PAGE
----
Prosecute Torturers and Their Bosses
December 22, 2014 8:34 AM   Subscribe

“Mr. Obama has said multiple times that 'we need to look forward as opposed to looking backwards,' as though the two were incompatible. They are not. The nation cannot move forward in any meaningful way without coming to terms, legally and morally, with the abhorrent acts that were authorized, given a false patina of legality, and committed by American men and women from the highest levels of government on down.” The New York Times Editorial Board calls for a criminal investigation into the Bush administration's architects of torture. (SLNYT)
posted by Anyamatopoeia (75 comments total) 31 users marked this as a favorite
 
Yeah, I would like to see this happen. President Obama has shown some serious balls lately, but let's see how far he's willing to go.
posted by roomthreeseventeen at 8:37 AM on December 22, 2014 [8 favorites]


Ever since Ford it's been the rule that Presidents don't prosecute the last guy, no matter what crimes he committed.
posted by Pope Guilty at 8:40 AM on December 22, 2014 [2 favorites]


I guess the old "Flag is an move on" is not going to cut it here.
posted by 724A at 8:40 AM on December 22, 2014


Good on the NYT to try and walk back some of the damage they did to the country in the Bush years, some of the cover up for torture and wars of opportunity launched then, but do they acknowledge their own role?
posted by MartinWisse at 8:47 AM on December 22, 2014 [58 favorites]


Agreed.
posted by allthinky at 8:50 AM on December 22, 2014


The NYT takes a courageous stand against torture, rape and murder.

Next thing you know, they will say robbing banks is a crime.

Okay, that was a stretch.
posted by Repack Rider at 8:50 AM on December 22, 2014 [11 favorites]


Bush actually had to cancel a planned trip to Switzerland because of fears that he'd be arrested once he got there. Would that our government had the same will as the Swiss one has.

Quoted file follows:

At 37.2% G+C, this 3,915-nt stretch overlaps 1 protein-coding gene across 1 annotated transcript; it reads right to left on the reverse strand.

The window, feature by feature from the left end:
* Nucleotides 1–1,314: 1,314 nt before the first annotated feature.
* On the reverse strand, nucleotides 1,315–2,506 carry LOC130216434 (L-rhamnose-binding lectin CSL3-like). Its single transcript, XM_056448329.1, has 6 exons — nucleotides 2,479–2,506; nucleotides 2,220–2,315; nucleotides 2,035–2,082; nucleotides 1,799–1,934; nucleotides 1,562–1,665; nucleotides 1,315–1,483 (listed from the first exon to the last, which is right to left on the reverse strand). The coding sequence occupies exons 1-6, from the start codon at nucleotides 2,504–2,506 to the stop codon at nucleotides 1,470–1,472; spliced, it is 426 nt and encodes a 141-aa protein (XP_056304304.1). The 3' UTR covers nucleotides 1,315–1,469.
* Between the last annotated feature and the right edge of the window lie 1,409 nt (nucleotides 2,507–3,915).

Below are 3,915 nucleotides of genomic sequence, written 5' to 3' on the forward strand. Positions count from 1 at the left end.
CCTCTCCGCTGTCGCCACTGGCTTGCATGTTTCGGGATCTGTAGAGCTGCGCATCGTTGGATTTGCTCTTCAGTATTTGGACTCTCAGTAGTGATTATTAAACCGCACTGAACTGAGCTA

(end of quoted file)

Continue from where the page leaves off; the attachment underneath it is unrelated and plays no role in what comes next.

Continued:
posted by holborne at 8:52 AM on December 22, 2014 [13 favorites]


If Bush is explicitly pardoned, that will make him guilty in the court of public opinion forever because there must have been something to pardon him for . While a prosecution will just get mired in the legal system for 10 years or so and go nowhere.
posted by miyabo at 8:57 AM on December 22, 2014 [4 favorites]


I support this, as long as the prosecutions are aimed at the top. I want to see Rumsfeld et al on the stand, not some low level career CIA staffer who was worried about his pension.
posted by Dip Flash at 8:58 AM on December 22, 2014 [21 favorites]


With Dick Cheney openly saying its ok to torture innocent peopel, an investigation would be nice step.
posted by Brandon Blatcher at 8:59 AM on December 22, 2014 [18 favorites]


... 'we need to look forward pay it forward as opposed to looking backwards' ...

FTFY, Barry.
posted by ZenMasterThis at 9:13 AM on December 22, 2014 [2 favorites]


But... Bush was just following orders!

All gallows humor aside, I dream of seeing Bush and all of his pals tarred and feathered. I just hope it happens soon. Sometimes the Buzzfeed millennials seem this close to forgetting just how rotten the man is and embracing him as a lovable coot who paints kooky pictures. I often fear that within my lifetime he'll see a Reagan-esque public image reappraisal and they'll start naming airports and high schools after the fucker.
posted by Ursula Hitler at 9:26 AM on December 22, 2014 [11 favorites]


You know who might have the moral authority and willingness to push this forward without being accused of a partisan smear job? Bush's old rival, John McCain. I think anything led by a Democrat is dead in the water.
posted by Joey Michaels at 9:27 AM on December 22, 2014 [28 favorites]


I often fear that within my lifetime he'll see a Reagan-esque public image reappraisal and they'll start naming airports and high schools after the fucker.

I encountered someone recently who believed that to be the truth about IAH. So either they were just that or just blitheringly stupid. (Like Dubya.)
posted by mephron at 9:31 AM on December 22, 2014


I thought this was a much better writeup than anything I saw in the New York Times or the Wall Street Journal:

Torture Architect Torturously Tries to Justify Program

It's a blog post and it's polemical but the author whose name isn't obvious has a big batch of good links.
posted by bukvich at 9:32 AM on December 22, 2014 [3 favorites]


Wouldn't it be wonderful if a bunch of other newspapers took up the same editorial stance?
posted by Nelson at 9:38 AM on December 22, 2014 [1 favorite]


Holborne, how I would love for Bush or Cheney to be arrested and taken to The Hague during a trip abroad!
posted by Tarumba at 9:39 AM on December 22, 2014 [2 favorites]


According to Holborne's link Amnesty International says

"Anywhere in the world that he travels, President Bush could face investigation and potential prosecution for his responsibility for torture and other crimes in international law, particularly in any of the 147 countries that are party to the UN convention against torture."

Why hasn't this happened yet?